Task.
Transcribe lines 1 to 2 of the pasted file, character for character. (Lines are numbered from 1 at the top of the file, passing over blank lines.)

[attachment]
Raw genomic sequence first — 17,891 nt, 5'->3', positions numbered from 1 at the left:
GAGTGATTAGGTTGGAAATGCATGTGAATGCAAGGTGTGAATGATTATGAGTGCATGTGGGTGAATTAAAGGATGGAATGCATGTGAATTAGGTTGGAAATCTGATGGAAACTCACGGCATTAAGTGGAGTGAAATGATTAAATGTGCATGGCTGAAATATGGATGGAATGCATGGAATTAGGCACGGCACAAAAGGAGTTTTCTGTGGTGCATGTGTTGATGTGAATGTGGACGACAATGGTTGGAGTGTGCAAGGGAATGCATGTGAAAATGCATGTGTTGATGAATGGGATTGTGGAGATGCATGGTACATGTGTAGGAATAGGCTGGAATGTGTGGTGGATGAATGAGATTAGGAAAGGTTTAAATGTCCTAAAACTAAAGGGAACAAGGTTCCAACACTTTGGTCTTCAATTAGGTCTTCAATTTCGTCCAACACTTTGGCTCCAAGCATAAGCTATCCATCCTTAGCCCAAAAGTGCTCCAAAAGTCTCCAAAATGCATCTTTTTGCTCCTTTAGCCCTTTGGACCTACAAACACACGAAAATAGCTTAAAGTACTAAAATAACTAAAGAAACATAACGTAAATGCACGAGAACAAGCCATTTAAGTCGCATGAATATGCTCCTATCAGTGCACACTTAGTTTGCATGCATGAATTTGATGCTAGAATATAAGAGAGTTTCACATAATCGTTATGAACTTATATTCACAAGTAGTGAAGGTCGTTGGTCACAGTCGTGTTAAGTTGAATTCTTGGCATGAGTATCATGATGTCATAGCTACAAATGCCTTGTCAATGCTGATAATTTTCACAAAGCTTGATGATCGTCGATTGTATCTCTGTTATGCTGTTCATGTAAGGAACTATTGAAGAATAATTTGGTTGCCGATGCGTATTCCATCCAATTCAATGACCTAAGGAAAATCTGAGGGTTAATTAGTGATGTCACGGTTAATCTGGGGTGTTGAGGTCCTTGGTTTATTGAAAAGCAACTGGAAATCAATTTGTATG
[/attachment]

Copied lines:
Raw genomic sequence first — 17,891 nt, 5'->3', positions numbered from 1 at the left:
GAGTGATTAGGTTGGAAATGCATGTGAATGCAAGGTGTGAATGATTATGAGTGCATGTGGGTGAATTAAAGGATGGAATGCATGTGAATTAGGTTGGAAATCTGATGGAAACTCACGGCATTAAGTGGAGTGAAATGATTAAATGTGCATGGCTGAAATATGGATGGAATGCATGGAATTAGGCACGGCACAAAAGGAGTTTTCTGTGGTGCATGTGTTGATGTGAATGTGGACGACAATGGTTGGAGTGTGCAAGGGAATGCATGTGAAAATGCATGTGTTGATGAATGGGATTGTGGAGATGCATGGTACATGTGTAGGAATAGGCTGGAATGTGTGGTGGATGAATGAGATTAGGAAAGGTTTAAATGTCCTAAAACTAAAGGGAACAAGGTTCCAACACTTTGGTCTTCAATTAGGTCTTCAATTTCGTCCAACACTTTGGCTCCAAGCATAAGCTATCCATCCTTAGCCCAAAAGTGCTCCAAAAGTCTCCAAAATGCATCTTTTTGCTCCTTTAGCCCTTTGGACCTACAAACACACGAAAATAGCTTAAAGTACTAAAATAACTAAAGAAACATAACGTAAATGCACGAGAACAAGCCATTTAAGTCGCATGAATATGCTCCTATCAGTGCACACTTAGTTTGCATGCATGAATTTGATGCTAGAATATAAGAGAGTTTCACATAATCGTTATGAACTTATATTCACAAGTAGTGAAGGTCGTTGGTCACAGTCGTGTTAAGTTGAATTCTTGGCATGAGTATCATGATGTCATAGCTACAAATGCCTTGTCAATGCTGATAATTTTCACAAAGCTTGATGATCGTCGATTGTATCTCTGTTATGCTGTTCATGTAAGGAACTATTGAAGAATAATTTGGTTGCCGATGCGTATTCCATCCAATTCAATGACCTAAGGAAAATCTGAGGGTTAATTAGTGATGTCACGGTTAATCTGGGGTGTTGAGGTCCTTGGTTTATTGAAAAGCAACTGGAAATCAATTTGTATG